Saturday, September 17, 2016

Moving in with Hate

Reverend Jim Jones at a protest in front of the International
Hotel, 848 Kearny Street in San Francisco in 1977.
Photo by Nancy Wong
David Brooks feels the Democratic and Republican parties are undergoing a great realignment:
"....he most important social divide today is between a well-educated America that is marked by economic openness, traditional family structures, high social capital and high trust in institutions, and a less-educated America that is marked by economic insecurity, anarchic family structures, fraying community bonds and a pervasive sense of betrayal and distrust.... These two groups live in entirely different universes. Right now each party has a foot in each universe, but those coalitions won’t last."
He goes on:
"Just as the Trump G.O.P. is crushing the Chamber G.O.P., the Clinton Democrats will eventually repel the Sanders Democrats. Their economic interests are just different. Moreover, their levels of social trust are vastly different."
I don't know about Brooks' assessment of the disaffected right. For plenty of them I feel like it has less to do with economic or family realities, and more to do with a cultural, political ideology that creates a narrative of disaffection through its own logic and assumptions. Sure, it is appealing to uneducated, working class whites. But it is nearly as appealing to educated, upper class right-wing whites. The Republican party is hardly the party of the uneducated poor.
There seems to be such an emphasis on economic and social structures giving rise to this movement. While it makes sense, what about the notion that ideas can have a power of their own, and that ideologies can develop in which their own internal rules are self-perpetuating?
Examples of this would be Nazism, Communism, or Anarchism. Each of these movements capitalised on basic economic anxieties, but were much more largely about their own warped ideological assumptions. You might add any extreme movement: hyper-PC, religious fundamentalism. In each what draws people in is some basic anxiety, but it gets twisted into rigid thought control in which self-criticism and skepticism, nuance or flexibility isn't tolerated. There is a constant sense of threat, that there is a sort of war going on in which the "other side" is trying to get you at every turn. Extreme Christians have perfected this, referring to these sort of thoughts as literally being "from the devil".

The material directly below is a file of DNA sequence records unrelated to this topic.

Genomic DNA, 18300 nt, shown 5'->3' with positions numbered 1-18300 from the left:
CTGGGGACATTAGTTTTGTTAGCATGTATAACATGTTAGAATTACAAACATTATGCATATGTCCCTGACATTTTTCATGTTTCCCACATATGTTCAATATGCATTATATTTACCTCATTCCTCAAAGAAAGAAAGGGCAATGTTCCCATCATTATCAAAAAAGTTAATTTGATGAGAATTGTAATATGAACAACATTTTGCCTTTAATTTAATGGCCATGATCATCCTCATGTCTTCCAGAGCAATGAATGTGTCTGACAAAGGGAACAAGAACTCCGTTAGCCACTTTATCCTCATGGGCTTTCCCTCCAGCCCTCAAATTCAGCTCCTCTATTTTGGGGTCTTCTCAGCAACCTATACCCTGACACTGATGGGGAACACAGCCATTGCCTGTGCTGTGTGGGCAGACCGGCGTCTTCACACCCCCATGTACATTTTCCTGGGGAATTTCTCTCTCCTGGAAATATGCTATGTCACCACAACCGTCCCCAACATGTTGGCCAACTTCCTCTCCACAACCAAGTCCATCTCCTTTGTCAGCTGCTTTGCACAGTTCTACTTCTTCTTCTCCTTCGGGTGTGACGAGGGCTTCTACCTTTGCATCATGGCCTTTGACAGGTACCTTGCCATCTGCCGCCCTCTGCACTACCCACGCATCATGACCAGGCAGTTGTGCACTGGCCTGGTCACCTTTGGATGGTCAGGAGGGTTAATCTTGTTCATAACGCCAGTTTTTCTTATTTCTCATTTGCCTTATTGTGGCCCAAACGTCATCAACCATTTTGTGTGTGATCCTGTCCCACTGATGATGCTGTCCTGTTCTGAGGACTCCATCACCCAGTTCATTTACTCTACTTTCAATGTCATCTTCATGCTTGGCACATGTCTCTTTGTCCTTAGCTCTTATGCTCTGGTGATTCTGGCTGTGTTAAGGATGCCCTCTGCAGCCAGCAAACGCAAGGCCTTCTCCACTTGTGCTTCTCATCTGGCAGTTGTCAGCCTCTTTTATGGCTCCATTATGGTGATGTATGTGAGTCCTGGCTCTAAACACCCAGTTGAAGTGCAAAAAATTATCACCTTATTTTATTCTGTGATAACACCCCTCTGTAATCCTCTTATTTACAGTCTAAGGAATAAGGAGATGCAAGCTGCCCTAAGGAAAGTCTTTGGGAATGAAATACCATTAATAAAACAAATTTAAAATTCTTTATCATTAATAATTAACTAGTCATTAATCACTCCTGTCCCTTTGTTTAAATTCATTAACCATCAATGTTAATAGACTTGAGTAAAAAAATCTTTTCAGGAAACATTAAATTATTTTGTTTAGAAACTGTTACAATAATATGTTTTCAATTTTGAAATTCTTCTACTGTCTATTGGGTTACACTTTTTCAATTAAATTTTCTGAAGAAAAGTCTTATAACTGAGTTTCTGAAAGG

Of course you have this type of extreme thought on the left.  Bernie supporters yelling about Clinton in the convention argued that if Trump had to be elected to prove a point, then so be it.  This stance was certainly extreme, and as such came at politics on a war-footing.  There are times when injustice is so clear that extreme protest is justified, but favoring a democratic socialist over a moderate neo-liberal in a center-right country isn't one of those times.  

But the extreme left is not nearly as ascendant as the extreme right.  Much of this is likely due to the reality that academia and media are indeed generally composed of liberals.  This allows the left to not feel so attacked, not so paranoid.  Liberalism in this sense is indeed more "respectable", and status quo, as Brooks claims.  However, the broader public's conservatism, and indeed the business class - whose influence is indeed immense, is just as much the status quo.  

So rather than false-equivalency, I feel it important not to ignore the peculiar qualities of extreme right-wing thought that may need some anxiety to get going, but has plenty of timber within its own logic and assumptions to burn brightly.  Just like any religion, there are particular, deep human needs which this ideology plays to.  Victims of cults or domestic abuse may be more susceptible to begin with, but the intrinsic structure of thought becomes reinforcing.  Cult leaders and abusive spouses masterfully manipulate their victims, spinning reality so that 2 + 2 = 5.

So too is the charismatic power of right-wing extreme media.  Listening to AM conservative radio is in many ways like attending a cult seminar, or for that matter an evangelical church.  Ideas that would otherwise seem preposterous or outright morally repugnant are delivered with a sweet, authoritative charm.  And the larger the audience, the more normalized this becomes.  The idea that Jews ought be exterminated wasn't hauled out on day one.  It was a slow process of getting people used to the idea that the master race needed to be cleansed.  Domestic abusers don't start off with intense abuse on the first date.  It is a slow process of control and domination.  Donald Trump couldn't have said what he says 20 or even 10 years ago.  But as the extreme right has ascended in its cocoon of fear and victimization, the space for his ideas was being prepared on airways and internet forums across the country.

By making external excuses for the extreme right, we are excusing its rhetoric of its intrinsic power.  Slavery, Jim Crow, segregation and antimiscegenation laws weren't the product of working class resentment, or changing traditional values - however much those anxieties might have helped at various points in time.  They were simply bad ideas which had their own internal logic and assumptions, and which were useful in their own right.  

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